Refer participants to the “Accountability Standards 2009-2011” document in their binder. Let’s look at the information contained in this document. This slide reflects the accountability standards for academic performance on the TAKs. The top portion of your document, the TAKS indicator, is the percentage of students who scored high enough to meet the standard to pass the test. Results of the TAKS (grades 3-11) are summed across grade levels for each subject. Results for each subject are evaluated separately to determine ratings. As the chart on your document and this slide shows, the academically acceptable standard varies by subject while the recognized and exemplary standards are the same for all subjects. Note where the standards for recognized and acceptable will increase this year. This is noted in red on the slide.
Continue to refer participants to the “Accountability Standards 2009-2011” document in their binder. Another component of the state accountability system is the annual dropout rate. For accountability purposes, the annual dropout rate is used to evaluate campuses and districts with students in grades 7 and/or 8. This is a one year measure calculated by summing the numbers of dropouts across the two grades. As this slide shows the 2010 standard is 1.8% or less for all rating categories. Since the 2007 rating cycle, dropouts have been determined based on Texas’ new, more rigorous, dropout definition, which is aligned with the federal definition of a dropout. The definition is “A dropout is a student who was enrolled in 2007-2008 in a TX public school in grades 7 -12 but did not return to a TX public school the following fall within the ‘school start window’, was not expelled, did not graduate, receive a GED, continue high school outside the TX public school system, or begin college, or die.&quot; The current year’s accountability rating is based on the drop-outs from 1 year ago. For instance if a campus that serves grades 7-8 exceeds 2% drop-out rate from their 2007-08 school year data that school will be designated academically unacceptable in 2009. Another important note – this year the requirement is that students be enrolled by Sept 25 th (the last Friday in September which is the end of the “School Start Window.”)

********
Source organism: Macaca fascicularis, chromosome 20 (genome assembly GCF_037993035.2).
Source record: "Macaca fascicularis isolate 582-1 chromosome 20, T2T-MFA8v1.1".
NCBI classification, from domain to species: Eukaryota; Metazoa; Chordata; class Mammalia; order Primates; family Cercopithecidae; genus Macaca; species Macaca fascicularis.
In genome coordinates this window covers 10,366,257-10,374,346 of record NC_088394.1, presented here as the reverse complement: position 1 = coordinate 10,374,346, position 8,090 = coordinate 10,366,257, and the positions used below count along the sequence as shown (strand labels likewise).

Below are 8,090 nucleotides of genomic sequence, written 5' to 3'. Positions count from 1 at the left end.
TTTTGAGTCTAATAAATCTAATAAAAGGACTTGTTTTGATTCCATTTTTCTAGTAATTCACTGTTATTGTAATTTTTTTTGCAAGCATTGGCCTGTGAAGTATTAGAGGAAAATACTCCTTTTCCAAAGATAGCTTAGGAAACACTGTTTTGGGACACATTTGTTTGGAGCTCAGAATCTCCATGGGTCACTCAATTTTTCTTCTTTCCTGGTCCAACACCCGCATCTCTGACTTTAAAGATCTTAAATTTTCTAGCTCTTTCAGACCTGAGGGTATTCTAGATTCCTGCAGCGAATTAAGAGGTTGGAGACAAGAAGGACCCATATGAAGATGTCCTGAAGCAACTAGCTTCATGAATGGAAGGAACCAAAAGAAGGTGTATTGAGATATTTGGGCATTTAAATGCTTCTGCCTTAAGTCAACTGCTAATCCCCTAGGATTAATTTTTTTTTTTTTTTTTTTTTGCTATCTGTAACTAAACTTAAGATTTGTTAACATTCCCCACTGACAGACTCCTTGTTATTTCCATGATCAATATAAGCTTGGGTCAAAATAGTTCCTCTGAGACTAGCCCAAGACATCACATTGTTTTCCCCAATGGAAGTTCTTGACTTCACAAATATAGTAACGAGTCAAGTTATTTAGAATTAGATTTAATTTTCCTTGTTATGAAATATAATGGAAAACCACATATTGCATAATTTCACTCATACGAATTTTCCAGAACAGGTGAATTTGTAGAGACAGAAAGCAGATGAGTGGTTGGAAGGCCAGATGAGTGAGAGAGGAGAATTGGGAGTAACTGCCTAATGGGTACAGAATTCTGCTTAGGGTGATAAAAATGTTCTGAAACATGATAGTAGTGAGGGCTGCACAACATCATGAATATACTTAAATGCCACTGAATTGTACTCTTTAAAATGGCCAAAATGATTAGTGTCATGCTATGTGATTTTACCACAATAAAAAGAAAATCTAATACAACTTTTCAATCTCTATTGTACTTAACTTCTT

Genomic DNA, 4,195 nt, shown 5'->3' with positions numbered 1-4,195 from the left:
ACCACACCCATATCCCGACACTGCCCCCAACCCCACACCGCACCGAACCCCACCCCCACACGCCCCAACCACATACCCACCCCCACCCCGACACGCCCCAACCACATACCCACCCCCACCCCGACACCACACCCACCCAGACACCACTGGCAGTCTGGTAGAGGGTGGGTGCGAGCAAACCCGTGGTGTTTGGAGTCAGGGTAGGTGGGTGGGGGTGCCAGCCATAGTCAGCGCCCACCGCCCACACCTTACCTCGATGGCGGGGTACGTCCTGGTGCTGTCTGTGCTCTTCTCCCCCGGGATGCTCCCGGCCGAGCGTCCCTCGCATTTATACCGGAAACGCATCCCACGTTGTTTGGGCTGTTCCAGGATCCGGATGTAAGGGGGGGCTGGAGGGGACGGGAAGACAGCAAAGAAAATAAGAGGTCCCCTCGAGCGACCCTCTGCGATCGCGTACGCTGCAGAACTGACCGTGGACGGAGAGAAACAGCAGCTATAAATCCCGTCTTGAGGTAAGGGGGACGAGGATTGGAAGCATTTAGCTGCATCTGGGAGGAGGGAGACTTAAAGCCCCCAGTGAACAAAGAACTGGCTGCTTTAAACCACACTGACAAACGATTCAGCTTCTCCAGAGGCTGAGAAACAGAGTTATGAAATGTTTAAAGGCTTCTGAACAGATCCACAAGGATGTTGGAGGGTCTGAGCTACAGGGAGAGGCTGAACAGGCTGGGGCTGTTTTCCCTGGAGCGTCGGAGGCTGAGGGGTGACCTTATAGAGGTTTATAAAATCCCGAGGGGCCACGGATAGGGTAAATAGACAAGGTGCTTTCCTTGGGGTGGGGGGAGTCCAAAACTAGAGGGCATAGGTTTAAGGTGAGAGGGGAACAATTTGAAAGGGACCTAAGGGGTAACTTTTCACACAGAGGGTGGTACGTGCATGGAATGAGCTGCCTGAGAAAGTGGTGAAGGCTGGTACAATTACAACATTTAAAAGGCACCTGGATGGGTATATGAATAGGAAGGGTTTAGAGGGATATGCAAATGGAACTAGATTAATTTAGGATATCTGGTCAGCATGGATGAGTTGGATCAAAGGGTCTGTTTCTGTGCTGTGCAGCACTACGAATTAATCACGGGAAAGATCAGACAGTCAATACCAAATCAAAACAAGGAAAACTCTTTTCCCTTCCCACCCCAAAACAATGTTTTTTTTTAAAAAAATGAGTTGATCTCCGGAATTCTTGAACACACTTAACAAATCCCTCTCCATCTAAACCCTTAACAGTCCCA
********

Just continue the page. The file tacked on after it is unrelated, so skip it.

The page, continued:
Texas Project Measure and Vertical Scale Scores
TPM requires that a student (1) have a valid scale score in the current-year predictor subjects, (2) have a current-year scale score in the projection subject, and (3) have a valid scale score in the same language (English or Spanish) for all scores used as predictors to receive a projection.
Regional College Ready Graduates November’s AEIS Reports will reflect the class of 2008. All Af Am Hisp White Asian Male Female Eco Dis LEP ELA 52% 40% 47% 63% 67% 47% 57% 42% 4% Math 56% 35% 45% 69% 73% 58% 48% 40% 22% Both 37% 23% 29% 53% 58% 38% 37% 24% 3%
The basic score on any test is the raw score, which is simply the number of test questions or items a student answers correctly. A raw score can be interpreted only in terms of a particular set of test questions.
Raw scores are converted to scale scores to determine which performance category is applied for each student in each content area assessed.
A scale score is a conversion of the raw score onto a scale that is common to all test forms for that assessment.
Scale scores can be interpreted across different sets of test questions.
Scale scores allow direct comparisons of student performance between specific sets of test questions from different test administrations.
The scale score takes into account the difficulty level of the specific set of questions on which it is based. It quantifies a student’s performance relative to the passing standards or proficiency levels for such tests as the TAKS.
2100 – Met Standard 2400 – Commended Performance Approximate Range: 1200 – 3300 These are consistent for all grades and subjects where the horizontal scale score is used. Met Standard and Commended Performance - vary by subject and grade (See page 4 of the guide.) Approximate Range: 0 – 1000 New